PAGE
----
By now the election interference by Big Tech – specifically Facebook, Google, and Twitter– is indisputable.
Also indisputable is that Congress will be powerless to alter their behavior, with at least another two years of guaranteed gridlock preventing the removal of Big Tech’s exemption under Section 230 of the Communications Decency Act, which says the online companies are like telecoms AT&T and Verizon (meaning they are protected from litigation) rather than news producers like the New York Times and Fox News (not protected from litigation).
Sure, you can expect more hearings like the one before the Senate Commerce Committee the week before Election Day, in which CEOs Mark Zuckerberg (Facebook), Sundar Pichai (Google) and Jack Dorsey (Twitter) were berated about their corporate underlings’ bias and censorship.
But it was just a repeat of previous Congressional theatrics: a lot of noise, and no action.
Big Tech has gotten brazen.
In one outrageous example discovered by a research team led by psychologist Dr. Robert Epstein of the American Institute for Behavioral Research and Technology, Google sent reminders to vote to liberal users, but none to conservative users, for four critical days during the early voting period in late October, according to a PJ Media report.
“One of our most disturbing findings so far is that between Monday, October 26th (the day our system became fully operational) and Thursday, October 29th, only our liberal field agents received vote reminders on Google’s home page. Conservatives did not receive even a single vote reminder,” Epstein reported. “This kind of targeting, if present nationwide, could shift millions of votes, in part because Google’s home page is seen 500 million times a day in the U.S.”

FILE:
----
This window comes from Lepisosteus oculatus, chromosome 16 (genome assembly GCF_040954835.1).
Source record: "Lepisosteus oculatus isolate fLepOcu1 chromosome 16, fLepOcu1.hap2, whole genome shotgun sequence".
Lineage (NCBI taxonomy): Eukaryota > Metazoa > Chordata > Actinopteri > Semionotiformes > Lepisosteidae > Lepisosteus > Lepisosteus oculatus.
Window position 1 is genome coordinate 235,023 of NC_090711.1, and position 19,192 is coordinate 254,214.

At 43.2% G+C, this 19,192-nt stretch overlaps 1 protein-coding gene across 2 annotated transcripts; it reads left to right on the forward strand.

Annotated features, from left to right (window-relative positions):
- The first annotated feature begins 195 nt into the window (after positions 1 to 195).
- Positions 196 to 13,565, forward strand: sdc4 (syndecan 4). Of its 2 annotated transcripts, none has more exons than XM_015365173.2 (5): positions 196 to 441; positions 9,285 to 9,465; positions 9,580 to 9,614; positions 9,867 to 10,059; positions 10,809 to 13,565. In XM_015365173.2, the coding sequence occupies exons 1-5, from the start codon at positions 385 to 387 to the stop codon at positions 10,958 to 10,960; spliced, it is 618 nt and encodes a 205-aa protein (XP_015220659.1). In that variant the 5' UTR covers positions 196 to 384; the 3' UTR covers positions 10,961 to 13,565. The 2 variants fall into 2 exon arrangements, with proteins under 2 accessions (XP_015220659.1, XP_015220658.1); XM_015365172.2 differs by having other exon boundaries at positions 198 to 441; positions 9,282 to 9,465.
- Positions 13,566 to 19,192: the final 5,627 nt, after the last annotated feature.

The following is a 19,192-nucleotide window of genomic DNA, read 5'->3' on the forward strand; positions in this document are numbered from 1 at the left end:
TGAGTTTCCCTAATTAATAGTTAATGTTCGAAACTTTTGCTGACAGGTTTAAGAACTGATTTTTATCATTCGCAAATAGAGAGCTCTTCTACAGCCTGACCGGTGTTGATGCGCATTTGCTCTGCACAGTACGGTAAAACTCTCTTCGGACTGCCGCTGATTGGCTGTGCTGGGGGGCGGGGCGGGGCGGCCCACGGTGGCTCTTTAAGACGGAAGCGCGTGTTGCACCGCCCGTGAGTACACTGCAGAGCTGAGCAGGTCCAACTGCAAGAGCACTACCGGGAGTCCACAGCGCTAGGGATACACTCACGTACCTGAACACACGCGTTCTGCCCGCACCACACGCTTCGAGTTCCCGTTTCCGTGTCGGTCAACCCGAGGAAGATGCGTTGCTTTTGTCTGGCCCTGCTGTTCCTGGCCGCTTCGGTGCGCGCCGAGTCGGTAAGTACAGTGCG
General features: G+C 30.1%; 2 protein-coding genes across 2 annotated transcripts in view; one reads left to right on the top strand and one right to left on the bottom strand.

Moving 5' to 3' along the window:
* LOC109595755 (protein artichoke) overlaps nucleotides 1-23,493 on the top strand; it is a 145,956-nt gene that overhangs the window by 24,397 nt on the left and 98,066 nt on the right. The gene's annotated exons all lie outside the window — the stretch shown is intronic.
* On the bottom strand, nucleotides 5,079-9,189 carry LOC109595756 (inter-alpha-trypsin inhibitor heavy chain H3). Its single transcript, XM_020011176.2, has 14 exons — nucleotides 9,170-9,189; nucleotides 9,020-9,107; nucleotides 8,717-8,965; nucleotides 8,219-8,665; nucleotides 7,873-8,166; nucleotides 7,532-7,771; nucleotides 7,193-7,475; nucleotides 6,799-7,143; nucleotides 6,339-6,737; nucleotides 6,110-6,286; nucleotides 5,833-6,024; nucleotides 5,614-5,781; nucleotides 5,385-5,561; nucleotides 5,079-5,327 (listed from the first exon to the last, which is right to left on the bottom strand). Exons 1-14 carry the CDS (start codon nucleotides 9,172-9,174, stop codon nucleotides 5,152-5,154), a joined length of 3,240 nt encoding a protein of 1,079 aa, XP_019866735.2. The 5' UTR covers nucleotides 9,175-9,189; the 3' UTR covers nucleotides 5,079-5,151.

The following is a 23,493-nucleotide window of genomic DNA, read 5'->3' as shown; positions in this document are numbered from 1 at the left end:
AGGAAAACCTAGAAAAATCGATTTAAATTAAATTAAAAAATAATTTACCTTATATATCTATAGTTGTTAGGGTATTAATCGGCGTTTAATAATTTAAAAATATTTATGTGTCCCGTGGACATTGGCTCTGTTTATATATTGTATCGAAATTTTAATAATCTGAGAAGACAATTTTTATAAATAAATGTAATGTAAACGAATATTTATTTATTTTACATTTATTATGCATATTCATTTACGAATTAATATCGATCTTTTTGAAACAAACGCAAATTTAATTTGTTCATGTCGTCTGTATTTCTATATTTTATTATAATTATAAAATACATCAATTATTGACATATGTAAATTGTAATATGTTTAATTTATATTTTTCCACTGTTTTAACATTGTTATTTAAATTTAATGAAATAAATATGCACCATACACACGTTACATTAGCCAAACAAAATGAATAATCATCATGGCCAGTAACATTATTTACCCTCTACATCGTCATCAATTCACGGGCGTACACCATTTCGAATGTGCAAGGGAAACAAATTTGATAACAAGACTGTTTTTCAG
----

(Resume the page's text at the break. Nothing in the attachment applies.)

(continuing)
It was only when the New York Post prepared to run a story on the outrageous election meddling that Google’s targeting favoritism to help liberal candidates came to a halt, PJ Media reported.
The double standard infuriated conservative Sens. Ted Cruz (R-Texas), Ron Johnson (R-Wisc.), and Mike Lee (R-Utah), who sent a missive to Pichai last week demanding an explanation. The Senators challenged the CEO’s past testimony that Google doesn’t “politically tilt anything one way or another” or “modify any products, including Search, to promote a particular political viewpoint” – and his specific promise that no such intervention would happen during the 2020 election.
“Based on Dr. Epstein’s response,” the senators wrote, “it would appear your assertion that ‘We won’t do any work, you know, to politically tilt anything one way or the other’ is not true.”
Epstein also reported in an interview with Tucker Carlson on Fox News that Google is “probably shifting this year in this election about 15 million votes without anyone’s awareness” via their influential search bias and other activities, characterizing it as a “huge in-kind donation” to campaigns of liberal candidates like Democrat presidential nominee Joe Biden.
Similar election interference has been observed via Facebook’s and Twitter’s censorship, with the obvious high-profile target being Donald Trump.
The president received disproportionate and unequal scrutiny of his posts, drawing repeated “fact-checks”, disclaimers, and outright censorship. As everyone knows, Trump has used Facebook and especially Twitter to great effect to directly communicate to his supporters, in order to bypass the mainstream media that hates him.